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52 minutes ago, JaneWhoLovesRain said:

Having an LDL of 158 and total cholesterol of 241 my doctor insisted I had a coronary calcium ct scan to look for build up in the arteries.  When it showed I did have plaque he "demanded" (in a very loud and aggressive way) I go on statins, telling me if I don't I'm going to drop dead of a heart attack.  I had read Dr Stephen Sinatra's book "The Great Cholesterol Myth" before the appointment and wanted to discuss this with him but he refused, telling me that the info in there is biased, one sided, no medical backup to it, one person's opinion, dangerous, etc.  In the end I took the prescription for statins but have yet to take one.  My HDL and trigs and all ratios are excellent, it's just the LDL that is ruining it all.  My cholesterol has been  high for years and my doctor has never taken the time to discuss my diet, exercise, stress level or anything that may contribute to high cholesterol.  He says the only way to get it down is by statins.  (I'm not stupid though, I do know good food from bad food and based on what I eat my cholesterol shouldn't be so high, imo.)

Dr. Sinatra's book is a real eye opener.  He takes many studies and shows exactly why and where they are flawed with their biases towards statins.  He talks about the real reasons behind high cholesterol and why having cholesterol that is too low is dangerous.  His viewpoints  (similar to those of Dr. Mercola and many other functional/integrative physicians) are so opposite of what the mainstream doctors say.  Only in very rare circumstances does he think women should be on statins and men should be only when their risk of heart disease/attack is high enough.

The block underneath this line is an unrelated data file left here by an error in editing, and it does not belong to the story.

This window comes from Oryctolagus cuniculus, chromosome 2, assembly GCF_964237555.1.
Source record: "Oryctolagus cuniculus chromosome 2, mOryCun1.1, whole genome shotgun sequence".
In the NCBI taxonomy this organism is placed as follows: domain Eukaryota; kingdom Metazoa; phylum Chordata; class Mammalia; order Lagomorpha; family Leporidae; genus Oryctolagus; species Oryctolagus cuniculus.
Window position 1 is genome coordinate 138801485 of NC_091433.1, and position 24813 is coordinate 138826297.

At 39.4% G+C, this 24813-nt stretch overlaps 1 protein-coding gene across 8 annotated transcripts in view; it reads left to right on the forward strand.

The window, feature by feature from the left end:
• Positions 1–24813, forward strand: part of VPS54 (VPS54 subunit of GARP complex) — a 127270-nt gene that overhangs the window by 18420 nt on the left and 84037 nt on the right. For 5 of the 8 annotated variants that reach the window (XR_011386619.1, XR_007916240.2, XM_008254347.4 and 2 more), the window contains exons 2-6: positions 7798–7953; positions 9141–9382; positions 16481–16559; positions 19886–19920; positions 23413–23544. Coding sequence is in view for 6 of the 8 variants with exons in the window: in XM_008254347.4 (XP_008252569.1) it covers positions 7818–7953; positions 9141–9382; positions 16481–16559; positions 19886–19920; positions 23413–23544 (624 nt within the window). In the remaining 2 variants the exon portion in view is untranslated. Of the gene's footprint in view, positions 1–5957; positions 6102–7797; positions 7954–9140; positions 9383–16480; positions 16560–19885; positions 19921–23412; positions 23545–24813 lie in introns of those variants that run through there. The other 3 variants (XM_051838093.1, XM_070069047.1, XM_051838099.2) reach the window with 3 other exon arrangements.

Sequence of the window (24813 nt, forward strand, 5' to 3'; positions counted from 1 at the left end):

But is he right?  There is so much controversy on this issue - butter is good, butter is bad; get your cholesterol under 100, that number doesn't matter; statins have lots of side effects, statins have few side effects; everyone should be on them, no one should be on them; take CoQ10, don't take CoQ10; meat is good; meat is bad; carbs are good, carbs are bad; canola oil is good, canola oil is bad; saturated fat is good, saturated fat is bad; coconut oil is the best thing since apple pie, coconut oil is as bad as any other fat so avoid it.  The only thing that they all agree on is that sugar is bad and most vegetables are good.

How does one ever know what to believe when there are so many different opinions?  How can two different groups look at the same study and come away with totally different conclusions? What good does listening to your doctor do when the doctor next door will look at the exact same lab results and hear the exact same story but recommend something totally different?

I do recommend Dr. Sinatra's book just to give a different side to the entire cholesterol debate.  It is very interesting and he does bring up a lot of good points.

Icelandgirl - I'm glad to hear your doctor is willing to work with you on ways to bring your cholesterol down without taking statins.  Your numbers aren't that bad, but like me you have the build up which puts a different light on it all.  Seeds and nuts are a great way to get needed nutrients, and they are tasty and filling as well.  Also pomegranate juice is supposed to be good at slowing down the plaque build up and in one study it was shown to reverse it.